What is simply amazing and breathtaking is the Sessum's command of language. This book reads almost lyrically. Coming from the south, I can fully appreciate the nuances of Sessum's writing as he not only examines his environment but himself as well. "The first freak I ever recognized...was my own reflection in a Mississippi mirror." Sessum's must come to terms with his homosexuality in a world where anything different was to be destroyed. His beloved mother instilled in him a love of language and literature that children today just cannot appreciate. As a small and sensitive child, his escapes from the world consisted of getting lost in the writings of the great Katherine Anne Porter. His mother told him "Always read. Never stop reading." (One thing I can thank the author for is that he made me go straight to the library and pick up a copy of Porter's Pale Horse, Pale Rider).

Sissy is not just your average coming of age tale. On a larger scale, it is a judicious commentary of the era of the author's childhood as dictated by both events and locale. He examines the first hand the effects of racism and the Kennedy assassination as they shape him and his views of the world. There is a sadness to the author's childhood, but it is not sadness that you take with you. You understand hope and survival.

When the author becomes older finally leaves Forest, MS for life in Jackson, MS, he finds himself embraced by a literary circle and becomes friends with Eudora Welty. His anecdotes of the time spent with one of the greatest American writer's of the twentieth century alone would be reason enough to read this memoir. But it is the humanity that shines forth that makes it unforgettable. He writes with a sincerity and poignancy that is rarely found in literature today. This is one of those books that you don't want to put down but about halfway through, you realize that you should slow down because you don't want it to end. I read that Sessum's is working on a novel for his next work. I honestly don't know how any subsequent writings can stir the soul like this one. In more ways than one Mississippi Sissy puts me in mind of Harper Lee's To Kill A Mockingbird. For me, they will sit side by side on my bookshelf. Harper Lee only wrote one book in her lifetime. After producing a work of such greatness, simply, what else can be said? Although I look forward to anything this brilliant author produces, I will be surprised if anything surpasses this heartfelt life story. Kevin Sessum's proves far and away he is more of a man than many.

Friday, June 8, 2007

Happy weekend, bitches...

Not much to post today - except WE GOT RAIN and PARIS HILTON WENT BACK TO JAIL!!!!!!! God, we needed it... the rain and the jail sentence. That girl is stealing my air. Why is she newsworthy? why? why? he asks in vain. To the five people out there who read this... have a super weekend!!!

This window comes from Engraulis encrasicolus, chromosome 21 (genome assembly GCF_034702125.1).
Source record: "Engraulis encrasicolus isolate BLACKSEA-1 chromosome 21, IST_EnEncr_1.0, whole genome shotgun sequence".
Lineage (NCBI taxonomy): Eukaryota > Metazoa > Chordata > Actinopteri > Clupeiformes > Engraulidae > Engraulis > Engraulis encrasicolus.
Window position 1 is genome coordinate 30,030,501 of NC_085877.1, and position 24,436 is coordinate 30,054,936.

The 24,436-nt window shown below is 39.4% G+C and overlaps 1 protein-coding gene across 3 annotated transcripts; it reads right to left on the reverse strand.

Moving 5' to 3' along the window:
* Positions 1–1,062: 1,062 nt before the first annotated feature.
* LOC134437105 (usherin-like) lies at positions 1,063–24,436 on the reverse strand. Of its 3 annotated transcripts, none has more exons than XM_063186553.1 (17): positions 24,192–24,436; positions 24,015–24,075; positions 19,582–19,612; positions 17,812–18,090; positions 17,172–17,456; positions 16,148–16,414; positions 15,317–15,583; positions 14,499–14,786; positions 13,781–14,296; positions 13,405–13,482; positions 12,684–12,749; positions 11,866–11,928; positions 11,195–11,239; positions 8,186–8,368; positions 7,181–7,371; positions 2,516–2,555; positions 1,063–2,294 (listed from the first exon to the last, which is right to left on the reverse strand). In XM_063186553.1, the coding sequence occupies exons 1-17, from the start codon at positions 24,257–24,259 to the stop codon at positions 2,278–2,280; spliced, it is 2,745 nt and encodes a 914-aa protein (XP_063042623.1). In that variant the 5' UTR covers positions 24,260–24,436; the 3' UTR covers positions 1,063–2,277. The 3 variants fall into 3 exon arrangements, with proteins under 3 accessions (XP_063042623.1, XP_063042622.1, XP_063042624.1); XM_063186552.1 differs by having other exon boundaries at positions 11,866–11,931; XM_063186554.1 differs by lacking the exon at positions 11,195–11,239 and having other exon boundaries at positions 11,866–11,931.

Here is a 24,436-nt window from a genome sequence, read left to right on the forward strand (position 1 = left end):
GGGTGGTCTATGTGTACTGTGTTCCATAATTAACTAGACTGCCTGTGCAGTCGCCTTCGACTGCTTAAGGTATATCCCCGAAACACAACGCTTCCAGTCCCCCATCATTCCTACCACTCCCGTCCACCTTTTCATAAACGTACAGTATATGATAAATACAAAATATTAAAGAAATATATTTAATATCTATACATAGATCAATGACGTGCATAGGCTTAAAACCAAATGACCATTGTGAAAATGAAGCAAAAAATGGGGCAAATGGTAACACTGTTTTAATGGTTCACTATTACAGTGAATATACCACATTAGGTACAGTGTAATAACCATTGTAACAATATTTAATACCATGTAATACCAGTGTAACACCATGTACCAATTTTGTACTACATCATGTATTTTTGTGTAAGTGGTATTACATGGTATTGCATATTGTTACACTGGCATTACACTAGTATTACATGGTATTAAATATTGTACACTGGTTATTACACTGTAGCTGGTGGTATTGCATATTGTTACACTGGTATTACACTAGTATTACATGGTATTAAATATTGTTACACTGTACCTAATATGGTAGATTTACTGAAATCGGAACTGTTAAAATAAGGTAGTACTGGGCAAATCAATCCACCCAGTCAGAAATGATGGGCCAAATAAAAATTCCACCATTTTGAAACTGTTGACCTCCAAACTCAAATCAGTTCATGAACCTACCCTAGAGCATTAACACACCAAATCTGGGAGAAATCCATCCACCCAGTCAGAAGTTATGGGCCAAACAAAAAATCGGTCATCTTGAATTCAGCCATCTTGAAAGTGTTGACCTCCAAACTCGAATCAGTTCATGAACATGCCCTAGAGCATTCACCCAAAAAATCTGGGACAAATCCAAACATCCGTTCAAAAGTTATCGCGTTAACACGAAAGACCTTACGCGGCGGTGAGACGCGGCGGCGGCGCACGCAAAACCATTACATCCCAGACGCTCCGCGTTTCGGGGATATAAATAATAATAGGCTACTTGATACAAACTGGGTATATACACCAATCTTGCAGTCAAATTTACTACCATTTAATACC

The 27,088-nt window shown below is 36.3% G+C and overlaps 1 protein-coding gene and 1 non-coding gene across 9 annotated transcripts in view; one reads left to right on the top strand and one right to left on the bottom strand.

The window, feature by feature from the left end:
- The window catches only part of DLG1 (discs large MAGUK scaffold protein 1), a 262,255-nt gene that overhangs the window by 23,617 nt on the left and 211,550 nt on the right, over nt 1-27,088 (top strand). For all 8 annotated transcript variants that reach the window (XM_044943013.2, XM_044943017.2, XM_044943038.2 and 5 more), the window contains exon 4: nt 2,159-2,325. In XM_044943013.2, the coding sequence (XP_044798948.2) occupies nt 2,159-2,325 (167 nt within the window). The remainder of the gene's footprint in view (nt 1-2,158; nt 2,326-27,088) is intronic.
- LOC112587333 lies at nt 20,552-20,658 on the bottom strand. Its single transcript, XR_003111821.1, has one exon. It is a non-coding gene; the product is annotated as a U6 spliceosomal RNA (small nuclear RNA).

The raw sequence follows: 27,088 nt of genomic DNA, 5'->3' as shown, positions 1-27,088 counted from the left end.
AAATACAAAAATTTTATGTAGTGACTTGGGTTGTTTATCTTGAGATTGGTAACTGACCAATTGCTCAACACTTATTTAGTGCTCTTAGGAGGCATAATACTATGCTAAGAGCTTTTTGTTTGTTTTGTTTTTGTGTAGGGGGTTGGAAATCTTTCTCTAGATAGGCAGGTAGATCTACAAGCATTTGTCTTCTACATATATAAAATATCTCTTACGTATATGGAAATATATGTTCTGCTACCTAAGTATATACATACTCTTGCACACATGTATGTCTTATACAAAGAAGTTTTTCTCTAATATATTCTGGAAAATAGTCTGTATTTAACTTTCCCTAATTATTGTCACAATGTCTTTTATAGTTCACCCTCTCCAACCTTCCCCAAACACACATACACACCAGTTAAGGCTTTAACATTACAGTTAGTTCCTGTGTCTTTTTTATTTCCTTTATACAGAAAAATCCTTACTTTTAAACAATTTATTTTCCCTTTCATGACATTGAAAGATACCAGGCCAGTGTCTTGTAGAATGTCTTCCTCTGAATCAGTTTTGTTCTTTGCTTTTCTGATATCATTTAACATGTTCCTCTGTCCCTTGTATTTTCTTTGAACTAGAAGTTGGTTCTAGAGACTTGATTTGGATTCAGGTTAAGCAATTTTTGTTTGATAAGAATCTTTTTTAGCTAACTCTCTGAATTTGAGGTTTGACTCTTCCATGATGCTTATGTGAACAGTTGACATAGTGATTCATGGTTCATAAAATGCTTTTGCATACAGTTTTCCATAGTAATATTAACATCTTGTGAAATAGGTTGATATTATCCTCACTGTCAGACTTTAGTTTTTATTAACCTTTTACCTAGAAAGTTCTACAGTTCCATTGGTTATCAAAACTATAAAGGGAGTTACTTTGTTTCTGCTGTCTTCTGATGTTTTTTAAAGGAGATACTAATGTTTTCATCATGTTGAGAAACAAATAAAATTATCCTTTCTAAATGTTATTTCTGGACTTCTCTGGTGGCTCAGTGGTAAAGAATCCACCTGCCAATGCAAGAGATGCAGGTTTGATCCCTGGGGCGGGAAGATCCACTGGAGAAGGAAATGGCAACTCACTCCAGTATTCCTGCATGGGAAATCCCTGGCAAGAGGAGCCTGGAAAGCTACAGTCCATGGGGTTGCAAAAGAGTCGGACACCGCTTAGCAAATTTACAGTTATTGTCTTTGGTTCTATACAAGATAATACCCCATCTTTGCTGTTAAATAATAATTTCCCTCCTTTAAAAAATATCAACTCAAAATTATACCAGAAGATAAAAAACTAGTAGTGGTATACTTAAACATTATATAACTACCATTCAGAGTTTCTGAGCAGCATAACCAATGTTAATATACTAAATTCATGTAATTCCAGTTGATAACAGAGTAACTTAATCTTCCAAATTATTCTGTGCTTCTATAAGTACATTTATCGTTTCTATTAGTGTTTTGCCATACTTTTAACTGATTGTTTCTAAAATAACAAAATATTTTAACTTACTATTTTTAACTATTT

Wednesday, June 6, 2007


During the drive to work this morning, I found myself contemplating what I should post today. For several days now, I have been completely stumped as to what I can write that would prove meaningful and relevant and just could not seem to come up with anything substantive. This blog was originally meant to serve as a venue for documenting my life since coming out. Suddenly, I came to the realization that, while I have indeed come out to my friends and have mentioned it from time to time in this space, that I have yet to tell the full story here. It occurs to me that the coming out moment, if you will, sometimes proves anticlimactic in a gay man's life. Rather than that space in time, when the words are blurted out, what I find more fascinating is the evolution of a person which brings him face-to-face with himself. That is sort of what I intend to do here. To finally commit to words who I have discovered I have become and how I got here. For my friends reading this, you can skip right over it as you have heard most of this before at some point in time. It appears that I have a few readers who occasionally stop by and visit my little corner of the world here. I welcome any and all comments because it makes me feel connected to a larger community. Believe me, it is nice to know that I'm not all alone out there. I just wish ya'll lived in Memphis so I could get to know you and have you in my life. I don't know - I think this entry is really for me, most of all. I hope it will force me to look inward - where I've come from. You know what they don't know where you're going if you don't know where you've been.

So, here goes. I'm born -- no, no I wont do that to you. I am currently a 38 year old man (some people like to refer to this as middle-aged. I do not feel middle-aged and I do not like to be told that -- but that is another post). I was born and have lived in Memphis, Tennessee for most of my life. I am an only child and am thankful to say that I had a good childhood. But, like everyone else, it was flawed and it has only been in the past few years that I have begun discovering exactly what those flaws were and how to come to terms with them. I was very, very fortunate to have parents that loved me and put my needs ahead of their own. The sacrificed financially to send me to a good private school and following that, paid for college. I guess to some extent, I would fall into a pretty stereotypical home environment for a child with gay tendencies: domineering mother and passive father. I have always had a much closer relationship with my dad than I do with my mom. To date, I have chosen not to come out to them. Considering where they come from in life, I just don't think that, at the end of the day, anything beneficial would be gained from my disclosure. Who knows, maybe someday...